You Have the Right to Remain Silent. But Should You?
While this isn’t a personal injury related story, and not based in Baton Rouge, its interesting and can affect us all. A defendant who didn’t expressly invoke his right against self-incrimination in a voluntary police interview before his formal arrest can have his silence used against him in court, says the highest court in the land.
The Supreme court ruled in the case of Genovevo Salinas, who had attended a party hosted by two brothers the night before their murders. Salinas voluntarily accompanied officers to the police station and answered their questions until he was asked whether shell casings at the murder scene would match his shotgun. Salinas did not answer. At trial, prosecutors argued that Salinas’ silence suggested he was guilty. Salinas argued that the prosecutors’ remarks violated his Fifth Amendment right against self-incrimination.
Justice Samuel A. Alito Jr. wrote the controlling opinion (Google Scholar), joined by Chief Justice John G. Roberts Jr. and Justice Anthony M. Kennedy. “Petitioner’s Fifth Amendment claim fails because he did not expressly invoke the privilege against self-incrimination in response to the officer’s question,” Alito wrote.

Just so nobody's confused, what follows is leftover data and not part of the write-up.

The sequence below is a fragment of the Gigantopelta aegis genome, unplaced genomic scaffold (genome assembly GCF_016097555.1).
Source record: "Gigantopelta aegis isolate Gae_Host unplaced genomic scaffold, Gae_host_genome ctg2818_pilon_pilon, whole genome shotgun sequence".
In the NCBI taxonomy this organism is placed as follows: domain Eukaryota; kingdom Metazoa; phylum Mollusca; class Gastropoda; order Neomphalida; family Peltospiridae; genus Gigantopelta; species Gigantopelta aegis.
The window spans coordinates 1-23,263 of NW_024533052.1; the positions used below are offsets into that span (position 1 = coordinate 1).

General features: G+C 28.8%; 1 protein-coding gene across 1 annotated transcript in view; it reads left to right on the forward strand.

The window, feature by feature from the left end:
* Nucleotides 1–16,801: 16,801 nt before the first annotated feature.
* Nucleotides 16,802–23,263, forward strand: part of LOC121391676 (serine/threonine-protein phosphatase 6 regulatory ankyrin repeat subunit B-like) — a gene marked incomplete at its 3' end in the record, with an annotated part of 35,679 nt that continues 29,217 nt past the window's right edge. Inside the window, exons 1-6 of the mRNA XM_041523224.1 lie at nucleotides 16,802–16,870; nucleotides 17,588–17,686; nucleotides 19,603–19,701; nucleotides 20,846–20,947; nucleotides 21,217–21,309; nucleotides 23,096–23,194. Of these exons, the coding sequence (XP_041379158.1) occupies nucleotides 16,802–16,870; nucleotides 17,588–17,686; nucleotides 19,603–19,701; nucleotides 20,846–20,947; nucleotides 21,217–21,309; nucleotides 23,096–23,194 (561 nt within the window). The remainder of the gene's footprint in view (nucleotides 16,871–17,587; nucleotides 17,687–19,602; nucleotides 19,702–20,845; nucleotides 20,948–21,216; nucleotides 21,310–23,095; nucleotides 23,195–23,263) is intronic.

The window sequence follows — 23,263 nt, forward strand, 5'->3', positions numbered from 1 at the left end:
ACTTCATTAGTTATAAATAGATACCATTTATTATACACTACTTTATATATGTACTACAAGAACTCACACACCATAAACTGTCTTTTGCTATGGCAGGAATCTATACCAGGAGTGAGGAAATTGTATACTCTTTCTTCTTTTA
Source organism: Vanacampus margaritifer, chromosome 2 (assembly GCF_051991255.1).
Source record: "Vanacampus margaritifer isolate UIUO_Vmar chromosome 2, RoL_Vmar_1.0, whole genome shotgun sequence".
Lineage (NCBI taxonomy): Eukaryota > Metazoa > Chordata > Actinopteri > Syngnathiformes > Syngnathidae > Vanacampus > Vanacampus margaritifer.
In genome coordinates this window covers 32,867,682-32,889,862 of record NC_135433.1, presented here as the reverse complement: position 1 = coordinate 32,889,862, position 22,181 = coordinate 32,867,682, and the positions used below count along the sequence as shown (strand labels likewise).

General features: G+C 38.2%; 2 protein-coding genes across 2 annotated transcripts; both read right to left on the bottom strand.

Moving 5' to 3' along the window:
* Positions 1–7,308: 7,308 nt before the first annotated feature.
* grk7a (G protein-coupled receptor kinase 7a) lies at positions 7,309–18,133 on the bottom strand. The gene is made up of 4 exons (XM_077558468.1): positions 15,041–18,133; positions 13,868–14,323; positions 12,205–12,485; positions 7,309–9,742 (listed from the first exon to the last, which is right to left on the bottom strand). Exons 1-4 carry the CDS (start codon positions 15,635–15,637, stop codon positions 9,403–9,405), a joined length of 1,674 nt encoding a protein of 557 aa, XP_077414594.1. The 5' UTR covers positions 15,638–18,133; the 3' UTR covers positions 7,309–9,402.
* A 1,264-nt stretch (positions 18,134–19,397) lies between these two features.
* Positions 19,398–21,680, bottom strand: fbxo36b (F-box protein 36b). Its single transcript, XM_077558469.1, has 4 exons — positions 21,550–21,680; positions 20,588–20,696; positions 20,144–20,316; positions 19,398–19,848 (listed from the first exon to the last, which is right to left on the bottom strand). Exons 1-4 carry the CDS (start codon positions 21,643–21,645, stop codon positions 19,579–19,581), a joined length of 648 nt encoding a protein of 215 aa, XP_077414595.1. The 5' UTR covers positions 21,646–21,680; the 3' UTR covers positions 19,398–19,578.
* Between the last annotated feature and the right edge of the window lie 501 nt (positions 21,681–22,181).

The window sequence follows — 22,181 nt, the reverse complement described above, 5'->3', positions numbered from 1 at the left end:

The court had accepted the case to resolve a split of authority on whether prosecutors can use a defendant’s silence at trial, when the defendant’s interview with police takes place before a formal arrest. “But because petitioner did not invoke the privilege during his interview,” Alito said, “we find it unnecessary to reach that question.”
Justice Clarence Thomas, in an opinion joined by Justice Antonin Scalia, said he would rule against Salinas even if he had formally invoked the privilege. The prosecutor did not compel Salinas to give self-incriminating testimony, Thomas said, so Salinas’ claim should fail. “A defendant is not ‘compelled . . . to be a witness against himself’ simply because a jury has been told that it may draw an adverse inference from his silence,” Thomas wrote.
The takeaway from this ruling is that when the police tell you that you have, “the right to remain silent when questioned,” and that, “anything you say or do may be used against you in a court of law.” What they really mean is, you have “the right to remain silent when questioned,” and that, “anything you say or do or don’t say or do may be used against you in a court of law.”
The case is Salinas v. Texas.